(1) Routine reports are usually issued after every mission and supplement immediate reports previously dispatched. Other routine reports are prepared that are restricted to a single field of information. Examples of such fields are defenses, shipping, damage assessment, etc. Several different reports may be prepared from the same group of photographs of an objective.
(2) Periodic reports are issued at regular Intervals and cover specific activities. Examples of these are: daily flak reports which contain information about the physical condition of the installation and the location of new batteries observed on the day's photography; weekly transportation reports which cover the conditions at critical railroad facilities and ports and harbors; monthly aircraft production reports which present the evidence from photographs relative to the activity at aircraft factories covered by reconnaissance.
(3) Special reports are issued at irregular intervals and cover any topic capable of being interpreted from photographs. Examples of these are new types of aircraft observed on photographs; construction details of enemy installations; details of refitted naval vessels; terrain studies for various purposes; studies of industrial plants.
d. Detailed reports as listed above pertain principally to air forces and higher headquarters. Reports from interpreters with ground units may generally be classed as immediate reports.
49. PERFORMANCE OF PHOTO INTERPRETATION. a. Photo interpretation is performed for ground forces by specially trained ground force teams attached to division or higher headquarters or by personnel organic to ground units. Under certain conditions, interpretation teams or individuals operate with the tactical reconnaissance squadrons as well as with their own units.
b. Photo interpretation is performed in the air forces by units of specially trained personnel in the reconnaissance squadrons and in photo technical units which are usually adjacent to air force headquarters. Long-range strategic photo interpretation is also performed by interpreters under the supervision of the AC/AS Intelligence at Headquarters, Army Air Forces.
c. Photo interpretation is performed in the Navy by specially trained naval officers attached to theater commanders, naval task forces, and by photo interpretation squadrons operating with naval photo reconnaissance squadrons. The Photographic Interpretation Center, operating under the Chief of Naval Operations, provides facilities for fulfilling special photo interpretation needs of the Navy.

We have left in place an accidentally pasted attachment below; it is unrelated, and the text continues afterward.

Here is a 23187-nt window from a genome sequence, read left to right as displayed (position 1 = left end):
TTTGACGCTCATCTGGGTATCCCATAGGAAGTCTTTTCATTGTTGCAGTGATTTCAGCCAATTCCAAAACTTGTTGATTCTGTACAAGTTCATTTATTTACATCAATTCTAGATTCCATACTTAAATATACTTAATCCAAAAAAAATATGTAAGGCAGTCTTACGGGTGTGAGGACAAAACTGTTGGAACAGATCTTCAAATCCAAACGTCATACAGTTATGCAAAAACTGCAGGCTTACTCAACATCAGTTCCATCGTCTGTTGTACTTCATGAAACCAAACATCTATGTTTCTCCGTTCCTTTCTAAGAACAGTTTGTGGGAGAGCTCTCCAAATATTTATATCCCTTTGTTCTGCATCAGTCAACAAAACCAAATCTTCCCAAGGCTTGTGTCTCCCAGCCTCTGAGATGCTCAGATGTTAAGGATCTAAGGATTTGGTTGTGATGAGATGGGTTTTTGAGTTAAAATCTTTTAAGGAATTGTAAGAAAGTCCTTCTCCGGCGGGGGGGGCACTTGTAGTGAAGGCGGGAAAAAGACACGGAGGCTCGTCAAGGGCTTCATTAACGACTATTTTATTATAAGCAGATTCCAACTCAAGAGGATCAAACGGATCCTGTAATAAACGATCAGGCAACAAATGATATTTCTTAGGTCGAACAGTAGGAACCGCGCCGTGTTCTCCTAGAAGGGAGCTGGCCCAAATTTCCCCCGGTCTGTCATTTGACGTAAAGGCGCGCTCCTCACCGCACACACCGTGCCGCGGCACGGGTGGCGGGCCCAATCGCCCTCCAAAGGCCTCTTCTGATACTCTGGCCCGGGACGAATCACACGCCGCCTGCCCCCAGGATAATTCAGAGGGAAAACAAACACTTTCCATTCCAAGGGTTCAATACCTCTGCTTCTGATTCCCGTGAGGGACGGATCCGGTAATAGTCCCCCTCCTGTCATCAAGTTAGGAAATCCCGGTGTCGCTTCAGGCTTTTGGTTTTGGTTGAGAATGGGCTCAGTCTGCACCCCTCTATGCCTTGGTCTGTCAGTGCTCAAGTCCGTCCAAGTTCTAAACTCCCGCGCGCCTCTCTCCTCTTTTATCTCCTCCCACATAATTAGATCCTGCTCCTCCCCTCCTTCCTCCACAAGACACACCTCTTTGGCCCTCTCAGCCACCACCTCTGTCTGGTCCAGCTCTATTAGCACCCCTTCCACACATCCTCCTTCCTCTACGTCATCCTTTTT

d. In some theaters, the interpretation personnel of the higher echelons of all armed forces are merged into a single joint interpretation unit under a common command.
e. Immediate reports are normally prepared by photo interpretation personnel located at a base from which reconnaissance aircraft operate. Detailed reports are normally prepared by the photo interpreters at photo reconnaissance headquarters or in a joint interpretation unit. Under certain conditions, such as in an extended theater, detailed reports may be prepared by interpreters at an advance operating base.
f. Bomb impact plots prepared from photography accomplished during actual bombing and strafing missions may be prepared by photo interpreters in the bombardment organizations or by interpreters at photo technical organizations.
ROLE OF PHOTOGRAMMETRY
50. DEFINITION. Photogrammetry is the science of determining measurements from photography, but the name is more commonly applied to the science of determining some type of map information from aerial photographs. Some photogrammetrical method must be utilized in order to extract the inherent topographic information from an aerial photograph. The subject is adequately covered in TM 5-240 in connection with mapping and is mentioned herein only as an integral part of the military application of aerial photography.
51. EMPLOYMENT. There is a number of factors which must be considered in determining photogrammetrical methods to be used --
a. The purpose for which the resultant photogrammetric product is prepared is of prime importance in determining the method and accuracy required.
b. The type of photography available, oblique, vertical, trimetrogon, may determine the general photogrammetric process. The quality of the photography including both pictorial physical properties will affect the results obtained.
c. The time allowed for the photogrammetric process is an influencing factor.
d. The photographic and photogrammetric equipment available at the location where the work is to be performed will be a limiting factor.
e. The personnel available, their type of training, experience, and skill, will have a direct bearing on the results obtained and the time required.
f. In general, the more precise forms of photogrammetric compilation of a long-range planning nature will be performed in rear areas where personnel and precision equipment are not affected by combat conditions.
g. In combat areas, less precise methods are more applicable to the immediate nature of the work required and to field conditions.
52. PHOTOGRAMMETRIC PRODUCTS. a. A convenient general classification of photogrammetric products is as follows --
(1) Those retaining the original photographic detail in the final product, such as photomaps.
(2) Those in which the final product uses conventionalized signs and symbols, such as maps.
b. Class (1) has the advantages of retaining the infinite detail of the photograph and conserving drafting work. It includes mosaics of all types, single photographs used as photomaps, photo print assemblies used as indices, etc.
c. Class (2) has the advantages of clarity and emphasis. It includes sketches, diagrams, map manuscript, and maps and charts of all types.